International Capital Flows in Calm and Turbulent Times
The Need for New International Architecture
Provides a much-needed look at the role of international capital flows in recent financial crises
International Capital Flows in Calm and Turbulent Times analyzes the financial crises of the late 1990s and draws attention to the type of lenders and investors that triggered and deepened the crises. It concentrates on institutional investors and banks and provides detailed analysis of the countries most affected by the 1997-98 Asian financial crisis as well as the Czech Republic and Brazil. It also suggests necessary international financial reforms to make crises less likely.
The book is unique in its scrutiny of the type of lenders and investors that triggered and deepened the crises, focusing particularly on institutional investors and banks; allocation of their assets; the criteria used in this process; and the impact of the nature of the investor on the volatility of different types of capital flow. It addresses such questions as: What determines or triggers massive changes in perceptions and sentiment by different investors and leaders? To what extent does contagion spread not just among countries but between actors? What are the policy implications of this analysis? The book concludes by examining the asymmetries in the financial architecture discussions and implementation and by offering policy proposals.
Targeted at policymakers, financial market participants, international institutions, academics, students, and development practitioners, this book will be an important resource for anyone with a particular interest in macro, financial, and international development issues.
Praise / Awards
"This excellent book shifts the attention from the follies of borrowers to the follies of lenders with detailed supply-side analysis of financial crises in emerging markets. This focus makes it a must read for investors, students and global financial 'architects'."
---Helmut Reisen, Head of Research Division I, Organisation for Economic Cooperation and Development Centre
"A balanced and enlightened approach to the main sources of financial volatility. A deep look at the main actors on the international scene: institutional investors, banks, and countries. A must-read book for researchers, students, and policy makers."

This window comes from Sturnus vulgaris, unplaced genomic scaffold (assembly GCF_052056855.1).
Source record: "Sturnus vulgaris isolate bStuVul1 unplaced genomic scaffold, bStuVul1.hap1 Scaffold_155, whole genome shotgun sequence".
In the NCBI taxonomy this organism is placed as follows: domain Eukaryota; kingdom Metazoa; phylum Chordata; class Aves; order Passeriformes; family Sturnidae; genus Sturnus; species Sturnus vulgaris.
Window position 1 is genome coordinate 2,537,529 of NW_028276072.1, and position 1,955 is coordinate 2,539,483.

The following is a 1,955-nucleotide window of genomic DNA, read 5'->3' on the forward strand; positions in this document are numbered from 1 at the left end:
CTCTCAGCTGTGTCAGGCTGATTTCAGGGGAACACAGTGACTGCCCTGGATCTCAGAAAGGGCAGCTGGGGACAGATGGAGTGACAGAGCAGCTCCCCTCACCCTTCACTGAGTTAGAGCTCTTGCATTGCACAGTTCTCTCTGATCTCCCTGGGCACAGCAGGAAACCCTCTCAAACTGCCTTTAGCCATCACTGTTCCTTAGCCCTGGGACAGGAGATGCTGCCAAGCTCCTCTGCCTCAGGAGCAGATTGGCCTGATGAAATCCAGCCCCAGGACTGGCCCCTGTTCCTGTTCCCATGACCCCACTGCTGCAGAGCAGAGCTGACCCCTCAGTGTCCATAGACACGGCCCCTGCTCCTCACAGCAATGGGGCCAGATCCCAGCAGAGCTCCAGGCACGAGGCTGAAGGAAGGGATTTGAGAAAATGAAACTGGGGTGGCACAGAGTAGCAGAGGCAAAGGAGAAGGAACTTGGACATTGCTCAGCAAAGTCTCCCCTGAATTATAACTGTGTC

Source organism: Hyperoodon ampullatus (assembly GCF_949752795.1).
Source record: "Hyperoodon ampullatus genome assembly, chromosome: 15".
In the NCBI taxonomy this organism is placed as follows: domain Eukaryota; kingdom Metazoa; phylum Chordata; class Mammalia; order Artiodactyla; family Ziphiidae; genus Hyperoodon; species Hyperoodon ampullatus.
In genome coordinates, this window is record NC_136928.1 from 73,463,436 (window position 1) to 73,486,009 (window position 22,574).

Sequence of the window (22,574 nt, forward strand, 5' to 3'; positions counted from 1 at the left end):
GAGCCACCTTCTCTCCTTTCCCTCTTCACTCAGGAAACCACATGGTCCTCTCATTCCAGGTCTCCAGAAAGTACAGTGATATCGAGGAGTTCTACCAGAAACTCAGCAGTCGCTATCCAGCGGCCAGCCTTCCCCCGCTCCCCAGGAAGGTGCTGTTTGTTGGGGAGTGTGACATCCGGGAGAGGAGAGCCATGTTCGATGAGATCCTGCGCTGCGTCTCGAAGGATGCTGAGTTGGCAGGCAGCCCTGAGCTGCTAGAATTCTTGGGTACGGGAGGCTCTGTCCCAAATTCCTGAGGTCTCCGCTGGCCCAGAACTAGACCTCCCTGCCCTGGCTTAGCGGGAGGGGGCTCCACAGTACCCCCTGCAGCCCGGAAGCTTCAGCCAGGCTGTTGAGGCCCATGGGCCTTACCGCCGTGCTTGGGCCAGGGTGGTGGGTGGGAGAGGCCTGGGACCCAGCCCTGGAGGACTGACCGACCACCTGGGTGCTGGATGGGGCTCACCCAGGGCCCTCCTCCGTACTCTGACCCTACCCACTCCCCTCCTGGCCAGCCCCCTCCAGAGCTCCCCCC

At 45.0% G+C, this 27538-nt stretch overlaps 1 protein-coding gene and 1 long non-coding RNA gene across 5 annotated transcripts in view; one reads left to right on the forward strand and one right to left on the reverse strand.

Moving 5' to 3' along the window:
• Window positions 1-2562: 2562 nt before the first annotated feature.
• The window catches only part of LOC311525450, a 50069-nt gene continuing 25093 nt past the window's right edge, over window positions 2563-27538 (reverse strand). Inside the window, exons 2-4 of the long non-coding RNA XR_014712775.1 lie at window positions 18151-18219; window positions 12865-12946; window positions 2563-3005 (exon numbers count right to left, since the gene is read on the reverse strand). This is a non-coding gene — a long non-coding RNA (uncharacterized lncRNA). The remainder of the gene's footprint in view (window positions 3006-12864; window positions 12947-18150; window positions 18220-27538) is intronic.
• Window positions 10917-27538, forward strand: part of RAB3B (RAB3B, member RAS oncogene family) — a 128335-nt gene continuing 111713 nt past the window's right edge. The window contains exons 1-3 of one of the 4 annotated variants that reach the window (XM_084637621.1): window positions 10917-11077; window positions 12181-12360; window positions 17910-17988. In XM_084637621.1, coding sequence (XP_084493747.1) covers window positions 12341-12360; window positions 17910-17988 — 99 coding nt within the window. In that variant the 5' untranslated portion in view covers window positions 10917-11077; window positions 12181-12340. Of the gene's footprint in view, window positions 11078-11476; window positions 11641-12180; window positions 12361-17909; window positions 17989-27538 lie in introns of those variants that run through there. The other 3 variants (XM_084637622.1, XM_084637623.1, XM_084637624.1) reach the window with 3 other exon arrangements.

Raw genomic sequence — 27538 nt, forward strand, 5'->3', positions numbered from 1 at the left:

---Jose Luis Machinea, Inter-American Development Bank, Former Finance Minister of Argentina
"In the international financial arena, the mantra of G7 policy makers is that we need improved transparency by countries, stronger prudential controls and more market-sensitive risk management by financial institutions. The premise is that the failure of the international financial system to deliver strong, sustainable flows to developing countries is caused by a lack of information. This is too timid. It is a premise informed by the theoretical framework of why markets should work and not by the experience of the strong surges and reversals of capital that have destabilized so many developing countries, including those perceived to be pursuing the "right" policies. This volume analyzes the micro and macro causes of the wild swings in capital flows in a number of individual developing countries and draws some fresh and bold conclusions on what should and can be done. It will both inform and provoke."
---Professor Avinash Persaud, Global Head of Research, State Street Bank & Trust Company
"Volatile capital flows disrupted economies from Asia to Latin America. This book provides valuable insights on domestic policies and international financial architecture to cope with volatility. A must for academics and policy makers."
---Carlos Massad Abud, President, Central Bank of Chile
Copyright © 2003, University of Michigan. All rights reserved.
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